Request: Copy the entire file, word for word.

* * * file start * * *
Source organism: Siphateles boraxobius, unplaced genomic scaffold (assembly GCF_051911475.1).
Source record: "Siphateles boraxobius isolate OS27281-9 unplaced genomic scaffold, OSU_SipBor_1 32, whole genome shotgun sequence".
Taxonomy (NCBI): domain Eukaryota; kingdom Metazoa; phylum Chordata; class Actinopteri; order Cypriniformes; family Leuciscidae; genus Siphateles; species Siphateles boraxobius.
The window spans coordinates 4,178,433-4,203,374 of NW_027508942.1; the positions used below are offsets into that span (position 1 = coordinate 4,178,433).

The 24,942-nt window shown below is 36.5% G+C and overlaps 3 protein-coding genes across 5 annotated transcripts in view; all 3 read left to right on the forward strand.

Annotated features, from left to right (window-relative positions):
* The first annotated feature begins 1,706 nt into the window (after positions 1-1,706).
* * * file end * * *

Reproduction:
Source organism: Siphateles boraxobius, unplaced genomic scaffold (assembly GCF_051911475.1).
Source record: "Siphateles boraxobius isolate OS27281-9 unplaced genomic scaffold, OSU_SipBor_1 32, whole genome shotgun sequence".
Taxonomy (NCBI): domain Eukaryota; kingdom Metazoa; phylum Chordata; class Actinopteri; order Cypriniformes; family Leuciscidae; genus Siphateles; species Siphateles boraxobius.
The window spans coordinates 4,178,433-4,203,374 of NW_027508942.1; the positions used below are offsets into that span (position 1 = coordinate 4,178,433).

The 24,942-nt window shown below is 36.5% G+C and overlaps 3 protein-coding genes across 5 annotated transcripts in view; all 3 read left to right on the forward strand.

Annotated features, from left to right (window-relative positions):
* The first annotated feature begins 1,706 nt into the window (after positions 1-1,706).